Determining how surroundings impact abundance and behavior of the yellow Atlantic trumpetfish Aulostomus maculatus phenotype
The use of color is seen throughout the animal kingdom. In coral reef ecosystems, organism colorations are suggested to assist in behaviors such as camouflaging and communication among schooling fish. The long and slender Atlantic trumpetfish, Aulostomus maculatus, is suggested to take advantage of both bright and neutral color schemes on the Caribbean reefs. This species has three known colorations, or phenotypes, that all exist on the reef of the island Bonaire, Dutch Caribbean: the yellow, blueheaded, and mottled phenotypes. The mottled camouflages easily into their surroundings, the blueheaded can change the color of its head in different surroundings, and the yellow is more brightly colored than most of the substrate on the reef. This study hypothesized that there would be a strong association between bright reef fish and the hunting behaviors of the bright yellow phenotype. To observe how coloration and surroundings may influence the abundance of the yellow A. maculatus in particular, a total of 1600 m2 of abundance surveys for two phenotypes of trumpetfish and associating fish were conducted. Behavioral observations of six fish of each phenotype were conducted to examine links between coloration, surroundings, and behavior. While no links were found between coloration, surroundings and abundance, several significant links were found between coloration, surroundings, and behavior. There are a variety of factors that can affect the behavior of coral reef fishes; the data this study has collected suggests that the relationship between coloration of species and surroundings is one of these factors for the Atlantic trumpetfish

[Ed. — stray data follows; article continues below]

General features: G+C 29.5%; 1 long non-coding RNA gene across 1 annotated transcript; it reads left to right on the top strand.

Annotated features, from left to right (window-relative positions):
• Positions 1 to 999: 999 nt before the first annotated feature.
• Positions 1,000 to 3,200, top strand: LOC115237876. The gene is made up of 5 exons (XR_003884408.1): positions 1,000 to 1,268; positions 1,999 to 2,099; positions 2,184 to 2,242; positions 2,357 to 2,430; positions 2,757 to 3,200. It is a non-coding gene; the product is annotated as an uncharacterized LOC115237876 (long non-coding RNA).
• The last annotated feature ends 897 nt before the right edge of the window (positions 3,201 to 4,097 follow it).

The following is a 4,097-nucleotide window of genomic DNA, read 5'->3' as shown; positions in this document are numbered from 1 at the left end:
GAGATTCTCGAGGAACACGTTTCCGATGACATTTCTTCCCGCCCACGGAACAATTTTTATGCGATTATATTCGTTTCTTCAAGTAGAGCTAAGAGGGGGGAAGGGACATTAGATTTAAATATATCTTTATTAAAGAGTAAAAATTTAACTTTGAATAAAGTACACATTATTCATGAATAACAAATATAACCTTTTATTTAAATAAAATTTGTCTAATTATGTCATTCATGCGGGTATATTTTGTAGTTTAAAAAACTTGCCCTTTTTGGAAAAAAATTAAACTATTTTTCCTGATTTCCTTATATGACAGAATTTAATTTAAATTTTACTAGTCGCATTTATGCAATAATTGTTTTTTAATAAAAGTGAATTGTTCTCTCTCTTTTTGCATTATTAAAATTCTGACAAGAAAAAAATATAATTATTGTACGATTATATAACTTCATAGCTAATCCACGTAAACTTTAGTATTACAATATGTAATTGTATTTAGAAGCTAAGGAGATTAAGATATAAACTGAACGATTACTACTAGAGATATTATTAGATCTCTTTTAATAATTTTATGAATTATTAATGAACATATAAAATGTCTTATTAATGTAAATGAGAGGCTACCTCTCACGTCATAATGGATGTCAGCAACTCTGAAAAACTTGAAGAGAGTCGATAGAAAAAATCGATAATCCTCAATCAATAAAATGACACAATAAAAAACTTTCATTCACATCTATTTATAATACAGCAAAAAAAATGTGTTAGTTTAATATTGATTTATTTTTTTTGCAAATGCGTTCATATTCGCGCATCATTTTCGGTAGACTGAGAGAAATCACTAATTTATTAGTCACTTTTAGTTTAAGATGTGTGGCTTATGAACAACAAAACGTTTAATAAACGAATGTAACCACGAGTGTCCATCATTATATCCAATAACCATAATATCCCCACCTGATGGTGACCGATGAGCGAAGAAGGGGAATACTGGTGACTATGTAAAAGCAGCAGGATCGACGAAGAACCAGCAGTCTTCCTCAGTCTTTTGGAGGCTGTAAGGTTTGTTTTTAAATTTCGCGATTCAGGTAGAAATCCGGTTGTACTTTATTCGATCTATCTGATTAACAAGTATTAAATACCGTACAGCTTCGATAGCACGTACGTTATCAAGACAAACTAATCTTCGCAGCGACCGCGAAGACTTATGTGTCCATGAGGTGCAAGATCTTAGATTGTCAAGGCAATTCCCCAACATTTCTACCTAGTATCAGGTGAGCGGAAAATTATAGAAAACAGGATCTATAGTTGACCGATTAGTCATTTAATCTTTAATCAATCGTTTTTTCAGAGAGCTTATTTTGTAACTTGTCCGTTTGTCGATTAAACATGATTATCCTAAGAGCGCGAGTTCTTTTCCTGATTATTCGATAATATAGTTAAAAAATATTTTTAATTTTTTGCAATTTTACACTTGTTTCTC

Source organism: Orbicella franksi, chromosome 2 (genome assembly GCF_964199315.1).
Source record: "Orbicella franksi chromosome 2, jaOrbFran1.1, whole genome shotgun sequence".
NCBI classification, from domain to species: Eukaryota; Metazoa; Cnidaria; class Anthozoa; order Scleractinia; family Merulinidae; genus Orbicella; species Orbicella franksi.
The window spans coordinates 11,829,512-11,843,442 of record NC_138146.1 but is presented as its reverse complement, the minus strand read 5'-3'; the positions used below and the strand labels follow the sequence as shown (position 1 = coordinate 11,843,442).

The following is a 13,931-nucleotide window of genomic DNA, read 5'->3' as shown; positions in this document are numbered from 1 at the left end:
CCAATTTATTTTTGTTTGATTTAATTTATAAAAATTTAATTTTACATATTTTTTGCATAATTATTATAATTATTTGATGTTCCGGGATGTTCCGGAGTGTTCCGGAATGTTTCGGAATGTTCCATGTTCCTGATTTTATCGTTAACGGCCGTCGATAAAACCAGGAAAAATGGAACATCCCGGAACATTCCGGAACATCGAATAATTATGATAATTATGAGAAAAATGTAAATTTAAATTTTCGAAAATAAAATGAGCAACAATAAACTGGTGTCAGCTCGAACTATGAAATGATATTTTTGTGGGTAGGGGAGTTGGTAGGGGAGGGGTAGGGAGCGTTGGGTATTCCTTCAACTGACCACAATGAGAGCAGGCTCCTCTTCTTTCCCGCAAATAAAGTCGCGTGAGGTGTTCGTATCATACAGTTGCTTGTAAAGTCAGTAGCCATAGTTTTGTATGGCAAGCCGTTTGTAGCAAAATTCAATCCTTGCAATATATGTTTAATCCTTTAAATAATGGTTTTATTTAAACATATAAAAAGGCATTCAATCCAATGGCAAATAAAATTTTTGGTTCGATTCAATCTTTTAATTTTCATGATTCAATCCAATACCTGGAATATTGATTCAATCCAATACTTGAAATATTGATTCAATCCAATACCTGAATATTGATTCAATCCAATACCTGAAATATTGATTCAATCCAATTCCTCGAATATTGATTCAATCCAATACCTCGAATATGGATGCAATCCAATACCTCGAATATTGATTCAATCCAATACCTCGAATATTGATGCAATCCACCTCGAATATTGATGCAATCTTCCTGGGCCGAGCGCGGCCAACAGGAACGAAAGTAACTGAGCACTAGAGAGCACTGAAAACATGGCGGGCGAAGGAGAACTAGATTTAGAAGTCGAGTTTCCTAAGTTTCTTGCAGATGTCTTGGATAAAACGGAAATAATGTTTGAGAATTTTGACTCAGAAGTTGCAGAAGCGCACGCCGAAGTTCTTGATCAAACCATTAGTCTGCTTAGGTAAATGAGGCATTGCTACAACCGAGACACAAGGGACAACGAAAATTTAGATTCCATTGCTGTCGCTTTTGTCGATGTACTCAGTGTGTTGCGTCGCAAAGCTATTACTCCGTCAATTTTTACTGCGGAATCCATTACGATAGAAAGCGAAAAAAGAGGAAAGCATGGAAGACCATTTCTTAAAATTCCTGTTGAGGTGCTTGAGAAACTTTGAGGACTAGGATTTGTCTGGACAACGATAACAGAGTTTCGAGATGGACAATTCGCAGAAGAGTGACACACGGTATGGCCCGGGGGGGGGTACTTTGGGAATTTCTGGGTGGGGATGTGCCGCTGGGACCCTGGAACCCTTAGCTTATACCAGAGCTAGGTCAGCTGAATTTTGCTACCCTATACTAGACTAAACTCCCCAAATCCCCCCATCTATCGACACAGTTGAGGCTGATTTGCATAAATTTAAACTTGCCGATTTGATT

This student research was retrieved from Physis: Journal of Marine Science XVII (Spring 2015)19: 69-79 from CIEE Bonaire.